It is also a series of questions that the author wants us to ask ourselves about time, its relationship to experience, and its importance in defining and creating our lives through history.

Kris Saknussemm has put together three separate books that form three separate aspects of Lloyd Sitturd's development from a boy into a 'man'. In some ways Enigmatic Pilot is a coming of age story. Lloyd is formed and shaped by the people who come into his life. Some of these are there to guide him, others are there simply as part of a seemingly random occurrence, but all the people Lloyd meets in his life go toward forming him, defining him, and ultimately, revealing him to himself. The narrator informs us regularly of historical events being formed and shaped at the time and in the place Lloyd walks, as if to constantly remind us that history is alive and interpreting us just as we think we can interpret it. Time stands still for Lloyd, the man-child, just as it appears to stand still in our own experience of it.

However, the rush of events is always around us, and despite our own relationship with our own evolution, and our own desire to comprehend it, time is obeying its own rules.

He thought back to Mother Tongue's remarks about Spiro of

Lemnos, the Enigmatist who had glimpsed more deeply than

all others into the mesh of things--all that was hidden in plain


Enigmatic Pilot is set in a time in American history of great industrial, political and social change. Another great theme of this book is the relationship between life, death, machines and power. There is a tension being drawn by this talented author at all times, between the connection we have with all things (people) past (history, the shadows and the ghosts of what has gone before us) as well as the mechanistic future being built by our own hand; the human striving toward itself, its endless demand for the realisation of its own creative spirit. Machines attach themselves to flesh in this world. Time stands still and history is made out of deliberate forced action. People are purchased and sold, men are deformed or maimed and women are both the vehicles for the realisation of the mysterious and the agents for salvation. Nothing is as it seems, and the answer to everything lies within.

It also came to him for the first time that if the complicated

workings of something like a plantation--a machine both built

by humans and including them as critical components--could

be understood as a machine, working within a network of other

similar machines to form a bigger, still more complicated machine,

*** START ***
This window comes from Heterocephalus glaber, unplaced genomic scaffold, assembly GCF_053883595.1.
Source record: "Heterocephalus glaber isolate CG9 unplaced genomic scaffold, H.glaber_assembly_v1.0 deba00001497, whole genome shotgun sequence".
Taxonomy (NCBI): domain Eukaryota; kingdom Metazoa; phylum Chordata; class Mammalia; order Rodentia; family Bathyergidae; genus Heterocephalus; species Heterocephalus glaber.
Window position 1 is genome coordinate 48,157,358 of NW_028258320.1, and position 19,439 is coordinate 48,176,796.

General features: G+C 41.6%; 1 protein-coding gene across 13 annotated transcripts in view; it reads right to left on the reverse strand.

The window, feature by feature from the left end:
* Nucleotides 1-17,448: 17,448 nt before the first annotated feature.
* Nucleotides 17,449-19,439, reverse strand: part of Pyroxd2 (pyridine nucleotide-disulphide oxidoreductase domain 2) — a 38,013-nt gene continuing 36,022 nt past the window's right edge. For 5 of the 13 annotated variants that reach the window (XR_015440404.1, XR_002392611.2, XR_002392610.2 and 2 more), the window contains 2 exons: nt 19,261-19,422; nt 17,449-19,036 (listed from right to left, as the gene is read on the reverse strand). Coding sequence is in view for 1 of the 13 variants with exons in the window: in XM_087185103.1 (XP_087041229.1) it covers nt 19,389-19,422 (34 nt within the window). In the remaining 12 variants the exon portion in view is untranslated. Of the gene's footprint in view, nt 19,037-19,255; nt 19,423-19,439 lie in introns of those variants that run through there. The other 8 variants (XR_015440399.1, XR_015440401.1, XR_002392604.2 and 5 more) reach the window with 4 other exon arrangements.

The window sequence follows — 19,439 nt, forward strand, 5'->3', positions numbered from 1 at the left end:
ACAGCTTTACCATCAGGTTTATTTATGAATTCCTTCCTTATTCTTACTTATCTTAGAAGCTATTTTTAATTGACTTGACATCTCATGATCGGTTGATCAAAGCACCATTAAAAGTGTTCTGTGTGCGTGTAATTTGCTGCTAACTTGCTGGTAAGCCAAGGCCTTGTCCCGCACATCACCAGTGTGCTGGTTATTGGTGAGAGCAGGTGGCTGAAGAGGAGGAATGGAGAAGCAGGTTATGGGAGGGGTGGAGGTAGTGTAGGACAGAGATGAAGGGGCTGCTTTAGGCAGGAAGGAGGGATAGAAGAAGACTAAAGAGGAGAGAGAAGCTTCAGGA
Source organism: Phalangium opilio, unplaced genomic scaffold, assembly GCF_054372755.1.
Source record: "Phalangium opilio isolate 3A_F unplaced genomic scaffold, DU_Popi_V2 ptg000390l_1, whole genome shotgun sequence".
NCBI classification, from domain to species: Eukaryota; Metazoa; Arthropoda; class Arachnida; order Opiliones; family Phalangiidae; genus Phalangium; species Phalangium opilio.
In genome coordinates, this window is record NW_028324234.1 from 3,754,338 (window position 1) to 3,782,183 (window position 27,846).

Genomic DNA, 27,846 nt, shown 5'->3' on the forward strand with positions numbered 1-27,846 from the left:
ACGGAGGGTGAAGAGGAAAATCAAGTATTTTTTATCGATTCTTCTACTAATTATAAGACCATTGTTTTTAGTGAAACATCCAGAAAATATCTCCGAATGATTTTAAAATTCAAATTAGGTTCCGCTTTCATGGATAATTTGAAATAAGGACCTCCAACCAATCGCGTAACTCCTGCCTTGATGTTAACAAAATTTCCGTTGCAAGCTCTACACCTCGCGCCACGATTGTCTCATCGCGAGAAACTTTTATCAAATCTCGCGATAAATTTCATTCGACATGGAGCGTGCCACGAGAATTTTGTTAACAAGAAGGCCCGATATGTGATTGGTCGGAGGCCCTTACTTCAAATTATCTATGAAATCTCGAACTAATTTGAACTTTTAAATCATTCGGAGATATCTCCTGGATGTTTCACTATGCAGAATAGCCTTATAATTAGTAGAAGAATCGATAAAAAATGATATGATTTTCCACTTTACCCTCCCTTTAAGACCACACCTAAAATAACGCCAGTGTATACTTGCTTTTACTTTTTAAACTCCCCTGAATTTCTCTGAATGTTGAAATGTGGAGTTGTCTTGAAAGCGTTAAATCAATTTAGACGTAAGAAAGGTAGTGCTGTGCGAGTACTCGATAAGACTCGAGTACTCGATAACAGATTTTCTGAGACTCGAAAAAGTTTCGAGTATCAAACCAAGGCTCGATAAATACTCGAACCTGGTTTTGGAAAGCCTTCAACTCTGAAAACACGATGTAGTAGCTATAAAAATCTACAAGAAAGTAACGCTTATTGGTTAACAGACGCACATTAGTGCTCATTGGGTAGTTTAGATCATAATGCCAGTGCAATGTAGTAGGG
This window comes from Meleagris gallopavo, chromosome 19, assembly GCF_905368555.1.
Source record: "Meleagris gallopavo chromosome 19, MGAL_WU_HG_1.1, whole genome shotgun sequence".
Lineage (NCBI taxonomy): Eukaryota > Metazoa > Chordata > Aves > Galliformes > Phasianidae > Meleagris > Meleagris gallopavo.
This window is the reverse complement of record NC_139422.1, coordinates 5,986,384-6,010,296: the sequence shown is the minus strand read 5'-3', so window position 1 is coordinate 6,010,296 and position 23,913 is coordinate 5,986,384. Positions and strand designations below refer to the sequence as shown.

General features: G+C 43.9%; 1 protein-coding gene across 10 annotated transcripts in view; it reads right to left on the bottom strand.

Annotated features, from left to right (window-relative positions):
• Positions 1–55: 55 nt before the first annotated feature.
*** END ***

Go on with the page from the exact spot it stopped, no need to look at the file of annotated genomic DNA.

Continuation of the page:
then there were two contrary but very pregnant implications.

First, the notion of mechanism, as in the mechanistic philosophy

he had become acquainted with in Schelling's bookshop--

as in a reductionist strategy--was categorically

deficient, if not totally wrong.

Second, the far more interesting

idea that such a thing even as multifaceted as a plantation

could be rendered diagrammatically, as could any machine. It

was just a question of what the hierogram looked like. Then he

said to himself, "I meant diagram."

Imagery and language are used by the author in this exciting book, to transport and engage the reader in a partnership of creativity that brings all the characters alive. Enigmatic Pilot relies heavily on the myths and legends we are used to - from Lloyds crippled 'fallen-god' father, to a crucial Icarus-style flight toward the sun that ends in tragedy. Age old themes that we recognise are given fresh life as we seek to examine science versus faith, the seen versus the unseen, evidence versus the power of the talisman, real evil versus supernatural evil, and the redemptive power of love.

Names are used in a Dickensian fashion - the holder of all wisdom is called Mother Tongue, and the hapless undertaker who murders his wife as she she takes his life is Othmieal Clutter. There are more shades of Dickens as a graveyard dwelling Miss Havisham style 'Mother Tongue' seeks to use the young boy for the realisation of her vision of truth; elements of the realist grandeur of a nineteenth century Russian novel as the young protege is educated by those who cross his path - with more than a touch of Jules Verne to excite and spice up the plot. People are old beyond their years or young beyond their years, trapped within the walls of time but never defined by it.

"It struck them all that every camp is made amid graves. It is just unknown who lies buried."

Amongst all of this is rich and often witty language, lush in its descriptive quality (pregnant drops of rain) filled with the enigmatic qualities of its young protagonist (Marked where the world becomes mind. Where the world becomes time. Where the ghosts become flesh).

I read Enigmatic Pilot almost in one sitting. I found it difficult to put down. This exciting journey, nicely sliced up into the vignettes we recognise in life, was not one I will forget in a hurry.

Highly recommended.
3 of 3 people found the following review helpful
HASH(0x9ea5e5dc) out of 5 stars a discursive traipse across a far-fetched enigmatic frontier ... April 4 2011
By Matt Hill - Published on
Format: Paperback
A brilliantly picaresque, outrageous black tragi-comedy, a retelling of sorts of 19th Century American history melded with intricately woven threads of the future. One gets a sense that Time's Arrow has doubled back on itself in this narrative; the time of Time's Arrow is freighted with how our experiences are embedded in the flows of temporality while also alluding to how our experiences get generated in what eventually gets logged as historical occurrence.